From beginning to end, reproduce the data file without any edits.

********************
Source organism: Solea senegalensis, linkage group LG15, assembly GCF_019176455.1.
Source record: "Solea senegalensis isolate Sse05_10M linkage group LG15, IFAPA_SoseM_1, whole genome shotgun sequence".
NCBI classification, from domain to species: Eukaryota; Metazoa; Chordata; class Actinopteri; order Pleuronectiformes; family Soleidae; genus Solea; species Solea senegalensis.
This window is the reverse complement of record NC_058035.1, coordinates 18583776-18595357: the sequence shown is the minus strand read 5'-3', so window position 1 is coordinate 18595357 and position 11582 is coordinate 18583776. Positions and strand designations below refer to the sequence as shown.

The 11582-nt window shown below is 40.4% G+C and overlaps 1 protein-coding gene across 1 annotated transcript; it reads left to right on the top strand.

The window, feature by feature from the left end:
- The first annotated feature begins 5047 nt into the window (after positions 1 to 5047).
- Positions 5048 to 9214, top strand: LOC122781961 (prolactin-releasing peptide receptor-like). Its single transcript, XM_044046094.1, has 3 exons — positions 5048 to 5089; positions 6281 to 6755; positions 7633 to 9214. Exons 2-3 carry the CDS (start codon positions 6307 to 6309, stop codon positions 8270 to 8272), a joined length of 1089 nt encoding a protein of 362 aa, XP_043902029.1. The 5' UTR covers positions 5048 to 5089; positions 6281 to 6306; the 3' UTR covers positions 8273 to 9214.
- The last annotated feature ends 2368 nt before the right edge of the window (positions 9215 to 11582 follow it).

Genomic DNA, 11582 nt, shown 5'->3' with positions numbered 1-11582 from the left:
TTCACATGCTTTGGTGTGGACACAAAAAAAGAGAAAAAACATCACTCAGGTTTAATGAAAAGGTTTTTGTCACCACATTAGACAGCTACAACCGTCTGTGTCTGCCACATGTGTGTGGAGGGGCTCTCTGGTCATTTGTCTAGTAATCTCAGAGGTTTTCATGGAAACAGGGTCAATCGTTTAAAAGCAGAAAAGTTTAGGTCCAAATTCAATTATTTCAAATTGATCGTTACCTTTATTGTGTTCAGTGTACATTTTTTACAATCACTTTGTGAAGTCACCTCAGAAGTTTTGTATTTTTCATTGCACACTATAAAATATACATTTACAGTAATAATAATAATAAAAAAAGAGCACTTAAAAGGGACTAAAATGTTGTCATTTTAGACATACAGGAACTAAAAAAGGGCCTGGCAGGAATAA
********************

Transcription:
Source organism: Solea senegalensis, linkage group LG15, assembly GCF_019176455.1.
Source record: "Solea senegalensis isolate Sse05_10M linkage group LG15, IFAPA_SoseM_1, whole genome shotgun sequence".
NCBI classification, from domain to species: Eukaryota; Metazoa; Chordata; class Actinopteri; order Pleuronectiformes; family Soleidae; genus Solea; species Solea senegalensis.
This window is the reverse complement of record NC_058035.1, coordinates 18583776-18595357: the sequence shown is the minus strand read 5'-3', so window position 1 is coordinate 18595357 and position 11582 is coordinate 18583776. Positions and strand designations below refer to the sequence as shown.

The 11582-nt window shown below is 40.4% G+C and overlaps 1 protein-coding gene across 1 annotated transcript; it reads left to right on the top strand.

The window, feature by feature from the left end:
- The first annotated feature begins 5047 nt into the window (after positions 1 to 5047).
- Positions 5048 to 9214, top strand: LOC122781961 (prolactin-releasing peptide receptor-like). Its single transcript, XM_044046094.1, has 3 exons — positions 5048 to 5089; positions 6281 to 6755; positions 7633 to 9214. Exons 2-3 carry the CDS (start codon positions 6307 to 6309, stop codon positions 8270 to 8272), a joined length of 1089 nt encoding a protein of 362 aa, XP_043902029.1. The 5' UTR covers positions 5048 to 5089; positions 6281 to 6306; the 3' UTR covers positions 8273 to 9214.
- The last annotated feature ends 2368 nt before the right edge of the window (positions 9215 to 11582 follow it).

Genomic DNA, 11582 nt, shown 5'->3' with positions numbered 1-11582 from the left:
TTCACATGCTTTGGTGTGGACACAAAAAAAGAGAAAAAACATCACTCAGGTTTAATGAAAAGGTTTTTGTCACCACATTAGACAGCTACAACCGTCTGTGTCTGCCACATGTGTGTGGAGGGGCTCTCTGGTCATTTGTCTAGTAATCTCAGAGGTTTTCATGGAAACAGGGTCAATCGTTTAAAAGCAGAAAAGTTTAGGTCCAAATTCAATTATTTCAAATTGATCGTTACCTTTATTGTGTTCAGTGTACATTTTTTACAATCACTTTGTGAAGTCACCTCAGAAGTTTTGTATTTTTCATTGCACACTATAAAATATACATTTACAGTAATAATAATAATAAAAAAAGAGCACTTAAAAGGGACTAAAATGTTGTCATTTTAGACATACAGGAACTAAAAAAGGGCCTGGCAGGAATAA